Catalysts reduce the amount of energy that a chemical reaction needs in order to happen, so that the reaction can occur more easily. However, the catalyst itself remains chemically unchanged and is not consumed at all in the reaction. A catalyst lowers the activation energy needed for a reaction to take place, and it will change the rate of both directions of the reaction.
Catalysts function by one of two main methods. The first is adsorption, where particles stick to the surface of the catalyst and move around, increasing their likelihood of collision. A more complicated method is the creation of intermediate compounds which are unstable and then break down into other substances, leaving the catalyst in its original state.
If the rate of a chemical reaction can be increased, it can also be decreased. Inhibitors are essentially the opposite of catalysts, and they act to slow down the reaction rate or even stop the reaction altogether. Inhibitors are used for various reasons, including giving scientists more control over reactions. Both inhibitors and catalysts naturally play significant roles in the chemical reactions that occur in human bodies.
Enzymes are large, soluble protein molecules that serve to speed up chemical reactions in cells. Cellular respiration, DNA replication, digestion, protein synthesis, and photosynthesis are common processes, all essential for life, that are catalyzed with enzymes.
Like other types of catalysts, enzymes take part in a reaction to provide an alternative pathway with a smaller activation energy, but they remain unchanged themselves. However, enzymes only alter the reaction rate; they do not actually change the equilibrium point of a reaction. Also, unlike most chemical catalysts, enzymes are very selective, which means that they only catalyze certain reactions.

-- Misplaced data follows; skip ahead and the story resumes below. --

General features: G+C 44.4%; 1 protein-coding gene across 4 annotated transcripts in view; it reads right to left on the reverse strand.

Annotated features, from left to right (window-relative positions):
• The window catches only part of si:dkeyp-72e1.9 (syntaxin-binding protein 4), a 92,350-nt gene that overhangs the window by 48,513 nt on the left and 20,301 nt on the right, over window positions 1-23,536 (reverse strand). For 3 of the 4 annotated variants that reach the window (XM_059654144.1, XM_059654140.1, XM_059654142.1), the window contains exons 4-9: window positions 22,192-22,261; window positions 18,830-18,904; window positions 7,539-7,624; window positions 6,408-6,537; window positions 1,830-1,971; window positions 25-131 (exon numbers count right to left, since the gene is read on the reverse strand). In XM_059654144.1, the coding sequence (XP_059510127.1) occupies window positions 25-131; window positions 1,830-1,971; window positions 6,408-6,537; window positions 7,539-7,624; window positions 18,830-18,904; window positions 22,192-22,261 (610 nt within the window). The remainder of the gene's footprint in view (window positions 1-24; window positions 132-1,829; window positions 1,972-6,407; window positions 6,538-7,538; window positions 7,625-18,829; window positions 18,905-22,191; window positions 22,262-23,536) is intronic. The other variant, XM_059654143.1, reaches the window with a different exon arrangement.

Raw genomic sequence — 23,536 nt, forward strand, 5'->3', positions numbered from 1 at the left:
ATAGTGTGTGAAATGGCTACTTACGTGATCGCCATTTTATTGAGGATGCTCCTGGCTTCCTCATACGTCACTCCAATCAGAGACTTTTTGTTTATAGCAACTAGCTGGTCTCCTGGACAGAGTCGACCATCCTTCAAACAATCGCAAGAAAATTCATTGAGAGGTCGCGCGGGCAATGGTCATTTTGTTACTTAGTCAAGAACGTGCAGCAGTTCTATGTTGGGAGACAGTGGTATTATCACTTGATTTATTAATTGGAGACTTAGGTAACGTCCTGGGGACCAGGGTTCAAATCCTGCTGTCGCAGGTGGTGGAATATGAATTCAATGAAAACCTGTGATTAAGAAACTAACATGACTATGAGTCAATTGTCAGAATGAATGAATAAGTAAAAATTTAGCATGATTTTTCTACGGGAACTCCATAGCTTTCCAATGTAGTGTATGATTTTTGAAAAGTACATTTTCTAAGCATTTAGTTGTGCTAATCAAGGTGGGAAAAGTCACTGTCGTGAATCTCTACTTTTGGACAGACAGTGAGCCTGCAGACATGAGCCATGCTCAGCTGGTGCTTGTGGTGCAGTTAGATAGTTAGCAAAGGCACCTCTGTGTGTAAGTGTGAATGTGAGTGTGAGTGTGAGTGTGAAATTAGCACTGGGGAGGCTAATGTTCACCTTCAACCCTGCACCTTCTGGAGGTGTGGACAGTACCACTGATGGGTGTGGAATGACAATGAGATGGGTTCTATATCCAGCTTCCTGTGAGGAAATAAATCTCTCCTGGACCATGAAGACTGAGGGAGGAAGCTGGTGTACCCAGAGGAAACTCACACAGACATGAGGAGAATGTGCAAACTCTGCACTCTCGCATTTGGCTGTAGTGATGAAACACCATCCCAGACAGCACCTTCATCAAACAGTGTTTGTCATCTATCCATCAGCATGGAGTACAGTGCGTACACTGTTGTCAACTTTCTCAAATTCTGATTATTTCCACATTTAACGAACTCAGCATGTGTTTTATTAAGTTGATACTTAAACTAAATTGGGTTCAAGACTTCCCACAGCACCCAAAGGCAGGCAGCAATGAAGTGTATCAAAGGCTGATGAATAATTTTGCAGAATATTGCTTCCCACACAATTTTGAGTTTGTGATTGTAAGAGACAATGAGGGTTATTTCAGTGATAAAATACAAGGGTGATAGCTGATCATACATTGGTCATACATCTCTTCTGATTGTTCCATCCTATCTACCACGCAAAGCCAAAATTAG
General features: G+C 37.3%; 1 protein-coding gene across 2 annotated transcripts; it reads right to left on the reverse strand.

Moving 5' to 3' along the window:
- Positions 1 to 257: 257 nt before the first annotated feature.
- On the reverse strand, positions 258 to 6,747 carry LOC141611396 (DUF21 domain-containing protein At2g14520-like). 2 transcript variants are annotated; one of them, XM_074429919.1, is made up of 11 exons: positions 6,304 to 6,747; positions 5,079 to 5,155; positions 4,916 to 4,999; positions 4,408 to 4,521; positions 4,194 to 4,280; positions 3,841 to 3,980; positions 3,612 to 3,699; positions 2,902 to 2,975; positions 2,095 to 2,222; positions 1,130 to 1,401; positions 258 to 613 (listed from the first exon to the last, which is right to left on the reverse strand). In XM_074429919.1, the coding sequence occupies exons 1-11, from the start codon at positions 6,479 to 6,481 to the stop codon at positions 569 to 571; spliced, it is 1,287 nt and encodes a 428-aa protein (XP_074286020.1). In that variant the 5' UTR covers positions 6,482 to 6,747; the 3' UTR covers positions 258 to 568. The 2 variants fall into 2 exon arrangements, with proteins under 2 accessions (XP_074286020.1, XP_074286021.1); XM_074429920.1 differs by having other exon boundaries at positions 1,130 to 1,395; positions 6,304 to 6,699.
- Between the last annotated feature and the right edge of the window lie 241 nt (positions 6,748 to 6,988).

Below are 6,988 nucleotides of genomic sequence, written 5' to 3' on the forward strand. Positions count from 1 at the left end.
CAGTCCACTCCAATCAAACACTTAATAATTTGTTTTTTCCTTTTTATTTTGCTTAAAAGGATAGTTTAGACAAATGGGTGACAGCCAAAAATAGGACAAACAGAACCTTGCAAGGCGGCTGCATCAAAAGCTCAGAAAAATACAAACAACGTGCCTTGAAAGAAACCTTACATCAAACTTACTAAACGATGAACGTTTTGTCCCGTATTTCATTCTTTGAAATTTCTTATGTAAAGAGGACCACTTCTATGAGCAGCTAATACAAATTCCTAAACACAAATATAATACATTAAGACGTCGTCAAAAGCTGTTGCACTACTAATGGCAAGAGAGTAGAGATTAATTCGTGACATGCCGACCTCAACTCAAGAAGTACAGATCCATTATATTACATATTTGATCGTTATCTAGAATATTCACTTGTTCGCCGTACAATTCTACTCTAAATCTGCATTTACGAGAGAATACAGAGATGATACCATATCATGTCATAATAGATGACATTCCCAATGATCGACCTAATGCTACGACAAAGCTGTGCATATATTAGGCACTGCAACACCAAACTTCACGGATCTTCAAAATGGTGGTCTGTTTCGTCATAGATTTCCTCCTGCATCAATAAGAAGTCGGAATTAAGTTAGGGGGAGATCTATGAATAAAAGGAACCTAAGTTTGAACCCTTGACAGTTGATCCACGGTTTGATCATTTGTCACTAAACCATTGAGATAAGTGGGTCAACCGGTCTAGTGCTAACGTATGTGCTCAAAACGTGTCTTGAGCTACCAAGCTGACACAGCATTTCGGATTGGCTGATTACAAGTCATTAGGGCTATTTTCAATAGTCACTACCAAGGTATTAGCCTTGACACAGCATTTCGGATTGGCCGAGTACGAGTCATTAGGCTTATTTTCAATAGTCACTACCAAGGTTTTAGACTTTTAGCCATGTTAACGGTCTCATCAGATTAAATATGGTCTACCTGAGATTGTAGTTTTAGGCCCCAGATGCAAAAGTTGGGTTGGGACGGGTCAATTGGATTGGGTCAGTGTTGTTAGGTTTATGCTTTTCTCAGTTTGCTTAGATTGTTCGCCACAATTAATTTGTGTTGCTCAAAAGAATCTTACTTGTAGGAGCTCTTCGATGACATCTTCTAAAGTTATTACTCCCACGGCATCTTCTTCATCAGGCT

This particular aspect of enzyme behavior is referred to as the lock and key model. This alludes to the fact that not all keys can open all locks; most keys can only open specific locks. Similarly, the shape of any one enzyme only matches the shape of the molecule it reacts with, called a substrate. The active site is the place on the enzyme that directly contacts the substrate, or the place where the two “puzzle pieces” fit together facilitating the actual reaction.
Enzymes have a characteristic optimum temperature at which they function best and require a sufficient substrate concentration. The reason for these restrictions is that variables like temperature and pH affect the shape of an enzyme’s active site. In fact, if the temperature is increased too much, usually past 60 degrees Celsius, an enzyme can become denatured. This means that the active site has undergone a permanent change in shape, so it can no longer serve its purpose as a catalyst.
As suggested by the lock and key model, enzymes are typically highly specific to the reaction they catalyze. In a cellular context, why would it be detrimental if enzymes universally catalyzed any reaction?